This spring’s was the third semester that I wasn’t able to register for Professor Emmett-Mattox’s course on “Class, Race & Gender.” Not surprisingly, this story seems to be more common every year, as many of Georgetown’s most popular courses, in several departments, are those in some area of ethnic studies.
Recently, numerous students and faculty members have requested the development of resources in several areas including African American, Asian American and Latino and Chicano studies. In response to this and the Unity Coalition report regarding diversity on campus, the Provost formed the Curricular Working Group on Diversity to discuss possibilities for broadening the current curriculum. Among the several concerns brought to the attention of the committee, from a diverse array of students, faculty and administrators, was the need to devote more attention to securing funds for these programs. I propose that we concentrate these efforts via the creation of an inter-disciplinary based Ethnic Studies Program.
It is important for Jack DeGioia, the University President-Elect, Dorothy Brown, the University Provost, and the Council of Deans to continue to hear from students and faculty the importance of prioritizing the search for funding for an endowed academic chair or director of an Ethnic Studies Program. If included as part of Georgetown’s fundraising campaign, we can start working to make this program a reality soon. Georgetown is a school that prides itself on the diversity of its student body. Shouldn’t we also work to broaden the diversity in the courses we offer?
We should not dismiss an Ethnic Studies Program as just a pipe dream of an idealistic world, because the foundations for this program already exist in Georgetown’s curriculum. Just this semester, nearly 20 courses were offered, such as “Race & Politics in American Music,” “Race & U.S. Popular Culture,” “Race, Ethnicity & Governance,” “Civil Rights: 1860-1960,” “Asian American Experiences,” and “Race, Class, Gender & Religion.” We should use these resources, and the faculty who already teach these courses, to create an interdisciplinary program in Ethnic Studies.
Nonetheless, we still need funding to hire a faculty member to administer this program and to recruit new faculty. Providing incentives for current faculty to fill in the gaps where there is the greatest deficiency among current course offerings is also important. Georgetown has an opportunity and a responsibility to offer its students the chance to pursue a major or minor in this discipline via a formalized program. There is already intense student interest in this area even without a formal program.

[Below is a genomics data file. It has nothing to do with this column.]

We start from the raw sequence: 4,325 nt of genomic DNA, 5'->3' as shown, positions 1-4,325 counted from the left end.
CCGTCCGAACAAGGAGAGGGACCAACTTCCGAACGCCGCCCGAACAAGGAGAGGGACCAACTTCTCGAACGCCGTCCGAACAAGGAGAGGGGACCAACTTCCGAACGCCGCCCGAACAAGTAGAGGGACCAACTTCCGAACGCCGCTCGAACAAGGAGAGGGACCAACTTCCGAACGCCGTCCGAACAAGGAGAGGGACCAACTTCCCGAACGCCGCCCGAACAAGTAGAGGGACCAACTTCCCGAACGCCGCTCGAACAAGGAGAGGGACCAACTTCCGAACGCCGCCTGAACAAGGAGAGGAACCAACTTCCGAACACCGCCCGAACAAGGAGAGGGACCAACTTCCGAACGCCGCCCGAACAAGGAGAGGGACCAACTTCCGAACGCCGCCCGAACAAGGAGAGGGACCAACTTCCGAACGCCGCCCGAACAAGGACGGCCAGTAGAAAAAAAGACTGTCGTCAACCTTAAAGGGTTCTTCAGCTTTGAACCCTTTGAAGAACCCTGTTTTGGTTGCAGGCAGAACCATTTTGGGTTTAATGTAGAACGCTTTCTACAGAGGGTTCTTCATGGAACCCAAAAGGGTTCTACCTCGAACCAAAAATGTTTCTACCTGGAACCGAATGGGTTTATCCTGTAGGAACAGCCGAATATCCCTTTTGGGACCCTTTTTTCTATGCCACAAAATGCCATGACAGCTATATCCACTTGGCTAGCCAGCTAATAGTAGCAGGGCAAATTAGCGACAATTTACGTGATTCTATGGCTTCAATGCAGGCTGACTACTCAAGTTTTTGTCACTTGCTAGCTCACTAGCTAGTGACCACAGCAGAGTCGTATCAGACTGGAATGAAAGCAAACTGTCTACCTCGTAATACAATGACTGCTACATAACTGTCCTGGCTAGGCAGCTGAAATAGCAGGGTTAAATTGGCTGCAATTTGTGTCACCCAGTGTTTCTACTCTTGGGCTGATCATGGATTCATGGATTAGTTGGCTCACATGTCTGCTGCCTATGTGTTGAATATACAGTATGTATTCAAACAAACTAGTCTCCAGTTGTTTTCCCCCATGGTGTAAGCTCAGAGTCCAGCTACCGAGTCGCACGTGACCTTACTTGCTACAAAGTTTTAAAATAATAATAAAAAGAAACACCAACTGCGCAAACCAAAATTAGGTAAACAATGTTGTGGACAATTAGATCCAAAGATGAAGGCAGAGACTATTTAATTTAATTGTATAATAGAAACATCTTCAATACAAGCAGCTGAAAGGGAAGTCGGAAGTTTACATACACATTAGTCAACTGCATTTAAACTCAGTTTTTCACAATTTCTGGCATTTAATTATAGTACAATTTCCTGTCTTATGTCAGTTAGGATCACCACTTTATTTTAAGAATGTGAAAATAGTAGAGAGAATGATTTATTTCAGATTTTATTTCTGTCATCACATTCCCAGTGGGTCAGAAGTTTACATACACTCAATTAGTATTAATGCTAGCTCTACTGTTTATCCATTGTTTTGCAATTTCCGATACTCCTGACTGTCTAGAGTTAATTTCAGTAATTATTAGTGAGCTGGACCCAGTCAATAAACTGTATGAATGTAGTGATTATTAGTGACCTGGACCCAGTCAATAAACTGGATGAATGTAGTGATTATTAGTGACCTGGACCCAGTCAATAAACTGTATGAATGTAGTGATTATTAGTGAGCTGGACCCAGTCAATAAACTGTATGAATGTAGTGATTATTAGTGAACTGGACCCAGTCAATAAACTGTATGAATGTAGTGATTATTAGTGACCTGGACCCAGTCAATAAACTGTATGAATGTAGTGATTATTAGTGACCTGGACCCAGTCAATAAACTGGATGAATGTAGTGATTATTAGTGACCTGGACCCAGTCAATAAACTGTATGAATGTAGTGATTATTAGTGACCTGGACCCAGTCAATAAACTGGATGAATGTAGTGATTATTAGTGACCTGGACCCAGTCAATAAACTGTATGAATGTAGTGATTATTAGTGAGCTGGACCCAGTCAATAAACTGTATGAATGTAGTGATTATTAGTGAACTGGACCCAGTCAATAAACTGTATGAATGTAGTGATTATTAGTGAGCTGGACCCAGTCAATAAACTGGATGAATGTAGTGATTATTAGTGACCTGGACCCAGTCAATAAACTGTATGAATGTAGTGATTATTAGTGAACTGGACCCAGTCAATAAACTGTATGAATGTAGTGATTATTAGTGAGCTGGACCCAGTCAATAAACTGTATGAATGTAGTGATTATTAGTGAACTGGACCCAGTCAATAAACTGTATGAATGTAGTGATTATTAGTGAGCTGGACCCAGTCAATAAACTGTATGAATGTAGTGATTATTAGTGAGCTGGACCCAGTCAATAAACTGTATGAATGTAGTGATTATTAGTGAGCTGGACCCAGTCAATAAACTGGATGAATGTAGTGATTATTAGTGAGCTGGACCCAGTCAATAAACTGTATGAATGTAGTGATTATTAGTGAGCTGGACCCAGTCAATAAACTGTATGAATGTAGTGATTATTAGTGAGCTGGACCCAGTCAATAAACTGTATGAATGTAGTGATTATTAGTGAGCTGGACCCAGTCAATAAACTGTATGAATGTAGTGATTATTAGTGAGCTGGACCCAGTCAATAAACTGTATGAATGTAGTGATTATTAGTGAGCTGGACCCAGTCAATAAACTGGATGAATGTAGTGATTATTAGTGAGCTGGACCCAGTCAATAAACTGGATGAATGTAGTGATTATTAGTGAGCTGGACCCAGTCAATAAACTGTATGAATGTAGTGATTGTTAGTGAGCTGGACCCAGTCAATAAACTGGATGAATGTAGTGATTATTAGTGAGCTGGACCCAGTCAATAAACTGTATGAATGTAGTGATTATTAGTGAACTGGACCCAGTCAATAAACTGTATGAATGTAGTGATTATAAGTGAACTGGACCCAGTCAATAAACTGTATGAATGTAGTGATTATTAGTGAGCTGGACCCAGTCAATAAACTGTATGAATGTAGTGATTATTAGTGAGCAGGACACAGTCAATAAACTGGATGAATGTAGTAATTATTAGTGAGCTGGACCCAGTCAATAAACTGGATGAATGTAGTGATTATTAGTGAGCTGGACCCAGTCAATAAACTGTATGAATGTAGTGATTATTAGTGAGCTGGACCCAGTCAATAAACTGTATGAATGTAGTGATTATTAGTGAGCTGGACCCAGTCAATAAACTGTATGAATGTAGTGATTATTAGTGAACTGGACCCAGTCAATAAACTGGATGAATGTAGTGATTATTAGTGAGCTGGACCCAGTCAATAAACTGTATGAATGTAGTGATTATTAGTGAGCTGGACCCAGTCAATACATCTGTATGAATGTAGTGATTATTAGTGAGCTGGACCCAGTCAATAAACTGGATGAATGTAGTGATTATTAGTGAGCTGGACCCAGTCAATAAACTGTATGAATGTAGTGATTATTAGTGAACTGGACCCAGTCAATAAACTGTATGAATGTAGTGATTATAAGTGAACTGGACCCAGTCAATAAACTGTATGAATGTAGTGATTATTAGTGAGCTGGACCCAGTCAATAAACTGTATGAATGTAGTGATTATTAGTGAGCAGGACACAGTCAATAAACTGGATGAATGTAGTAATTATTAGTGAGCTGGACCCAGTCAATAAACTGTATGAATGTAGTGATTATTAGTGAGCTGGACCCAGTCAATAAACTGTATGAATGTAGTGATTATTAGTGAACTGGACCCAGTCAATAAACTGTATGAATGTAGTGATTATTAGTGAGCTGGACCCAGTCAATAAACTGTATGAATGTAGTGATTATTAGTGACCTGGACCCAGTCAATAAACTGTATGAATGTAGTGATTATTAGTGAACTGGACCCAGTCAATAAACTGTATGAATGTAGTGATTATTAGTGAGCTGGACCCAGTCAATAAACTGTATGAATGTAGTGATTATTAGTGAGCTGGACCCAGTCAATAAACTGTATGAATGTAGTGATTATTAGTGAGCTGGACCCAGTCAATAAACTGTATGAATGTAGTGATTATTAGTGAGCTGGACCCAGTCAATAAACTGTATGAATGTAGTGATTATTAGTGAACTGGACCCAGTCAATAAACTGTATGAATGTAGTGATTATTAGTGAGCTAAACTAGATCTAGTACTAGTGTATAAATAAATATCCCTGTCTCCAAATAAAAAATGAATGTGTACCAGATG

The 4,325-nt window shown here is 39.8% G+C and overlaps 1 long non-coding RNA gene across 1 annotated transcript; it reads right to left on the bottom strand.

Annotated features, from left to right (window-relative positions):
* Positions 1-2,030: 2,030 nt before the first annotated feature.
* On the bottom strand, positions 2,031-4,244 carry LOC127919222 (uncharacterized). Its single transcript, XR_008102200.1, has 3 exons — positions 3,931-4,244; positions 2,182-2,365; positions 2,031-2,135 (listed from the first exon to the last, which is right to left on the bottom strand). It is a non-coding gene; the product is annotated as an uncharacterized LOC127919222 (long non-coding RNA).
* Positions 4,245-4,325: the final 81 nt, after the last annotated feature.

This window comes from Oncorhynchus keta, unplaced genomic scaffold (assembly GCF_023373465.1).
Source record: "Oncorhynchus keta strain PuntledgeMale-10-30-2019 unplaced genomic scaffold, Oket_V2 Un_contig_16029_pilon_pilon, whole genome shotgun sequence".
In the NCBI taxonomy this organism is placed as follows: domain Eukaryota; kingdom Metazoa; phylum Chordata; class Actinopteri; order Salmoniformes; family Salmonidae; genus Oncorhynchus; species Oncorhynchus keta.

So then, what exactly is “Ethnic Studies?” Ethnic Studies is the study of the social, cultural and historical forces that have shaped the development of America’s diverse ethnic peoples and which continue to shape our future. Specifically, there should be a focus on groups that have historically been economically, educationally, politically, legally and socially disadvantaged. Through this process students would determine why these groups have not been fully integrated into the fabric of American society. This can be accomplished through disciplines as diverse as art, government, history, literature, linguistics, philosophy, sociology, theology and women’s studies, as Ethnic Studies is, for all practical purposes, an interdisciplinary program that would have to draw upon many departments to provide a systematic analysis of race and ethnicity in society.
Georgetown is far behind in the development of such a program, as Ethnic Studies Departments can be found at major universities throughout the country. This includes a variety of schools such as Stanford, Cornell, the Universities of California at Berkeley and Los Angeles, Colorado State, Oregon State, University of Wisconsin and several others. Many of these schools do not contain student bodies that are nearly as diverse as ours, yet they still offer strong Ethnic Studies Programs.
Georgetown is a well-recognized leader in the study of international affairs and the inter-ethnic struggles within countries all over the world. When are we, as a community, going to accept the importance of devoting resources and attention to the academic examination of the racial and ethnic conflicts within our own country and in the streets and schools of our own neighborhoods? I implore those who are interested in Ethnic Studies to speak with faculty members and administrators involved in this debate to facilitate the fundraising for and creation of this or a similar program.